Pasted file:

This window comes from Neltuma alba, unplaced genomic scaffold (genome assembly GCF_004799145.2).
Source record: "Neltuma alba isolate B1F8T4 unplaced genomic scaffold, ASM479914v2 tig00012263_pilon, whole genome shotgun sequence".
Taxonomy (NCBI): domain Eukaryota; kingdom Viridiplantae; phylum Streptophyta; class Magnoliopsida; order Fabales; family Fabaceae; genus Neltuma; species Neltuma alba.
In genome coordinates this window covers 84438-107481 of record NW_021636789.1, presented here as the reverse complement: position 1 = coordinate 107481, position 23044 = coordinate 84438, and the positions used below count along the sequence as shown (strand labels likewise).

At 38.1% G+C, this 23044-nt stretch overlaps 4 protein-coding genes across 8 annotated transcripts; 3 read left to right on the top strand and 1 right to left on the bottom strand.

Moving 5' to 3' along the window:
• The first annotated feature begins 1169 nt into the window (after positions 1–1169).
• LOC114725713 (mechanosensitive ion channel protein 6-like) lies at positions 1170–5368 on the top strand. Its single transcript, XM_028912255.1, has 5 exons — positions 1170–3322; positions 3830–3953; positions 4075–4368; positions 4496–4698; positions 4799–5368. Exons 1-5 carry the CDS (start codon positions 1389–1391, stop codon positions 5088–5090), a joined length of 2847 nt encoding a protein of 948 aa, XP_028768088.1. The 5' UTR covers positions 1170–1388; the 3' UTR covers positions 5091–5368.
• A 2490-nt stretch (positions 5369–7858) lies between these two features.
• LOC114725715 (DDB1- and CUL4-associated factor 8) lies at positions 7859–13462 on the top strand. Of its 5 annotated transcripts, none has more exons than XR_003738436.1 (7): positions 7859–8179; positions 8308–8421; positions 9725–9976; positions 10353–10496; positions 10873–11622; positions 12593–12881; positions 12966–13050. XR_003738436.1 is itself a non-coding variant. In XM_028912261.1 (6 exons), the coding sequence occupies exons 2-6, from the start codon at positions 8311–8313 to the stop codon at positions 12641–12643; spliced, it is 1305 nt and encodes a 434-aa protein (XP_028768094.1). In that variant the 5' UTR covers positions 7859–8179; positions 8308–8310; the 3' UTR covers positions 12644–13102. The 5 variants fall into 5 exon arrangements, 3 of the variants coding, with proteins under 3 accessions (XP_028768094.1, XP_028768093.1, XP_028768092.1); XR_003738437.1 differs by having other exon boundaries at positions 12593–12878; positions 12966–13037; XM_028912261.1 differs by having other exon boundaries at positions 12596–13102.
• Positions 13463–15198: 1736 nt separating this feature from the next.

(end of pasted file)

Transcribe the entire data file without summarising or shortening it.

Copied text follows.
This window comes from Neltuma alba, unplaced genomic scaffold (genome assembly GCF_004799145.2).
Source record: "Neltuma alba isolate B1F8T4 unplaced genomic scaffold, ASM479914v2 tig00012263_pilon, whole genome shotgun sequence".
Taxonomy (NCBI): domain Eukaryota; kingdom Viridiplantae; phylum Streptophyta; class Magnoliopsida; order Fabales; family Fabaceae; genus Neltuma; species Neltuma alba.
In genome coordinates this window covers 84438-107481 of record NW_021636789.1, presented here as the reverse complement: position 1 = coordinate 107481, position 23044 = coordinate 84438, and the positions used below count along the sequence as shown (strand labels likewise).

At 38.1% G+C, this 23044-nt stretch overlaps 4 protein-coding genes across 8 annotated transcripts; 3 read left to right on the top strand and 1 right to left on the bottom strand.

Moving 5' to 3' along the window:
• The first annotated feature begins 1169 nt into the window (after positions 1–1169).
• LOC114725713 (mechanosensitive ion channel protein 6-like) lies at positions 1170–5368 on the top strand. Its single transcript, XM_028912255.1, has 5 exons — positions 1170–3322; positions 3830–3953; positions 4075–4368; positions 4496–4698; positions 4799–5368. Exons 1-5 carry the CDS (start codon positions 1389–1391, stop codon positions 5088–5090), a joined length of 2847 nt encoding a protein of 948 aa, XP_028768088.1. The 5' UTR covers positions 1170–1388; the 3' UTR covers positions 5091–5368.
• A 2490-nt stretch (positions 5369–7858) lies between these two features.
• LOC114725715 (DDB1- and CUL4-associated factor 8) lies at positions 7859–13462 on the top strand. Of its 5 annotated transcripts, none has more exons than XR_003738436.1 (7): positions 7859–8179; positions 8308–8421; positions 9725–9976; positions 10353–10496; positions 10873–11622; positions 12593–12881; positions 12966–13050. XR_003738436.1 is itself a non-coding variant. In XM_028912261.1 (6 exons), the coding sequence occupies exons 2-6, from the start codon at positions 8311–8313 to the stop codon at positions 12641–12643; spliced, it is 1305 nt and encodes a 434-aa protein (XP_028768094.1). In that variant the 5' UTR covers positions 7859–8179; positions 8308–8310; the 3' UTR covers positions 12644–13102. The 5 variants fall into 5 exon arrangements, 3 of the variants coding, with proteins under 3 accessions (XP_028768094.1, XP_028768093.1, XP_028768092.1); XR_003738437.1 differs by having other exon boundaries at positions 12593–12878; positions 12966–13037; XM_028912261.1 differs by having other exon boundaries at positions 12596–13102.
• Positions 13463–15198: 1736 nt separating this feature from the next.